Why Does Brown Rice Take Longer to Cook

Why Does Brown Rice Take Longer to Cook? Answered

Last Updated on July 15, 2024 by Shari Mason

Rice makes its way to tables around the world, matching up splendidly with all sorts of sides, meats, and seasonings. **Brown and white rice** shine brightly among the different varieties.

Brown rice is a whole grain, so it’s healthier since it contains fiber, minerals, and vitamins. White, on the other hand, is more delicate and softer.

But, in terms of cooking time, why does brown rice take longer to cook? Let’s get into it.

2 Reasons Why Brown Rice Takes So Long To Cook

close up shot of cooked brown rice

1. It Has Bran

Bran is the tough outer layer of whole grains, such as rice, corn, wheat, oats, and more. It contains vitamins, minerals, antioxidants, protein, and natural oils.

The fiber-rich bran is intact in brown rice, affecting its total cooking time. It serves as a protective barrier since it hinders moisture from entering that easily and being absorbed by the grain.

You can easily distinguish the bran since it is tan or brownish. And it gives off a distinct earthy flavor.


2. It is a Whole Grain

Brown rice is a whole grain [1] since the fibrous bran, nutritious germ, and energy-fueled endosperm are not removed. It is less processed in contrast to white rice.

Since the protective fibrous bran is part of the whole grain, it stimulates a slow absorption rate. Therefore it will take significantly longer to cook brown rice.

It is also associated with many important nutrients and health benefits, so many people perceive brown rice as a healthier option.

How Long Does It Take To Cook It?

It takes 40 to 45 minutes of cooking and an extra 10 minutes of resting. It varies depending on the kind of brown rice.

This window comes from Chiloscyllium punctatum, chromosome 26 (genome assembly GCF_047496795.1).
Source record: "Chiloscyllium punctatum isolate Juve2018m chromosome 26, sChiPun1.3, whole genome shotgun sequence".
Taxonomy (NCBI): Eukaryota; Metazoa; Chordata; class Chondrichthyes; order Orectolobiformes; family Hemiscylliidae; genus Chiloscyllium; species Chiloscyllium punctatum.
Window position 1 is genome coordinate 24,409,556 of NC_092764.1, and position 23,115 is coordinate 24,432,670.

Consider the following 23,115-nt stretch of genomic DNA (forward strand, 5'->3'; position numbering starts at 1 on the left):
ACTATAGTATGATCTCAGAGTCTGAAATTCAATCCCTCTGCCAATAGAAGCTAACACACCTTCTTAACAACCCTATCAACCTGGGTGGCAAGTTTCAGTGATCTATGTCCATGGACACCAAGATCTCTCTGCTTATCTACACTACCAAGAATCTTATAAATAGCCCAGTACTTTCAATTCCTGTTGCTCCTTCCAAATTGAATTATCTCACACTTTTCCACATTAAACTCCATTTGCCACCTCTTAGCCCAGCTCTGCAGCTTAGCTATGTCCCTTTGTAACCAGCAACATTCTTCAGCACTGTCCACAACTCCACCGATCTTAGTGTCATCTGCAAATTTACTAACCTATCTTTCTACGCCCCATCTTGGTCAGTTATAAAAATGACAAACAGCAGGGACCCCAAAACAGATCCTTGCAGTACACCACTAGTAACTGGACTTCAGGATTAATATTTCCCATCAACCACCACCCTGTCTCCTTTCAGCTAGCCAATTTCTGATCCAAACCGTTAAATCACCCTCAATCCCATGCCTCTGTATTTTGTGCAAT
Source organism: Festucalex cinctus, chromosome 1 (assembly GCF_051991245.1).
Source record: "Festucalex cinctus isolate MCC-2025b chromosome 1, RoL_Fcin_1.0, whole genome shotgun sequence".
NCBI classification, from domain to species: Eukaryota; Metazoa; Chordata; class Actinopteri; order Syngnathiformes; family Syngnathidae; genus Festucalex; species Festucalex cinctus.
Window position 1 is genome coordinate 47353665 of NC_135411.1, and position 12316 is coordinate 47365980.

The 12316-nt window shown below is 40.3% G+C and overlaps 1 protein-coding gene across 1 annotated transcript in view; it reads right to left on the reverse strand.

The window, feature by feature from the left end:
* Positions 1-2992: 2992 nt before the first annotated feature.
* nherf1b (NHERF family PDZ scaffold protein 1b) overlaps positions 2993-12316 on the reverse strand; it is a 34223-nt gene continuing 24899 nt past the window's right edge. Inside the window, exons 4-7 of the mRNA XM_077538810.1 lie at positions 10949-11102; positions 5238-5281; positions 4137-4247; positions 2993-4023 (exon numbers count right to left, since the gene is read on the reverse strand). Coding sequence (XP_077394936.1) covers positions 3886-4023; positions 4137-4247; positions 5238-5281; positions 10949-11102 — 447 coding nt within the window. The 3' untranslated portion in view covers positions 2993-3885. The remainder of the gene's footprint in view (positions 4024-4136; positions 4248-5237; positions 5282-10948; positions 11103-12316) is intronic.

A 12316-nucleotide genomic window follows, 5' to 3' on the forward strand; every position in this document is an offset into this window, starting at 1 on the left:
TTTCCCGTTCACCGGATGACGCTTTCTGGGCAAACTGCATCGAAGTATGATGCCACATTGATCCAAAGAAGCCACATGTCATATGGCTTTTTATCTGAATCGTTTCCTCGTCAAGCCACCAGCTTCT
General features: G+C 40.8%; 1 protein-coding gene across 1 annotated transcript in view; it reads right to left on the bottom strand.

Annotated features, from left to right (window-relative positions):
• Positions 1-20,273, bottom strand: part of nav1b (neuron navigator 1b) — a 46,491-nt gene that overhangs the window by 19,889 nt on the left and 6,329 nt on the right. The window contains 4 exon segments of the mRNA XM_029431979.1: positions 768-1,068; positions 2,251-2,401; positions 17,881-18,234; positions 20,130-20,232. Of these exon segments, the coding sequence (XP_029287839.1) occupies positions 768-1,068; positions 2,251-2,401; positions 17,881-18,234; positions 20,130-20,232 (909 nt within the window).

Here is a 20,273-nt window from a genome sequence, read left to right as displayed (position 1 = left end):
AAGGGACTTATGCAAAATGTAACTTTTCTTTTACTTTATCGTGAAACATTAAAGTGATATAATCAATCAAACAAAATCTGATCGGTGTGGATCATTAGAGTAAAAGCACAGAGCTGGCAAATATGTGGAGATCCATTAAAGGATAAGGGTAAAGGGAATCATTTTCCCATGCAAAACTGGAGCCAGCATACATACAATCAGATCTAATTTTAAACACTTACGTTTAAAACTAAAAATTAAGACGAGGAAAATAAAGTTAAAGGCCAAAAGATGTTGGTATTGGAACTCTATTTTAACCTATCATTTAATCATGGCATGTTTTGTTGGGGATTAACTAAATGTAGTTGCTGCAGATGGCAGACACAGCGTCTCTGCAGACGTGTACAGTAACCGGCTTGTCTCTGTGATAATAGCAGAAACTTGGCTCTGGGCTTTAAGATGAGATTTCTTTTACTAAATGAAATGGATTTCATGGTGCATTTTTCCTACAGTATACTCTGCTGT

For short-grain, it will take 40 minutes of cooking and additional 10 minutes of resting.

As for medium- and long-grain, you will have to simmer it for about 45 minutes before resting it for 10 minutes.

How To Perfectly Cook Brown Rice

To perfectly cook brown rice, you must use the appropriate water-to-rice ratio. Generally, it is 2 cups of water for every cup of rice (2:1). 

If you’re cooking brown rice on a rice cooker, add enough water where the mark for cooking brown rice is indicated, or 2 cups for every cup of rice.

If it’s on an instant pot, use the same cup ratio of rice and water.

If it’s on a stove, use 2 cups of water for every cup of rice and set it to low-to-medium heat.

Cover it up during the entire cooking process, so it’ll steam up and cook properly.

Can You Soak Brown Rice to Make It Cook Faster?

Yes. Pre-soaking for 90 minutes or more helps cook brown rice faster when the pot’s finally brought to a boil.

As the water gets through the thick bran coating, it will soften the brown rice, and as a result, it will reduce regular cooking time drastically by half.

Can You Cook Brown Rice in the Oven?

Yes, you can cook brown rice in the oven as the oven disperses heat proportionately on all sides. It will steam your brown rice without burning the portions at the bottom.

Cooking in the oven is relatively easier than on the stovetop, but this is not a fast method. It will take you approximately an hour to get it done.

How to Speed Up the Cooking Process of Brown Rice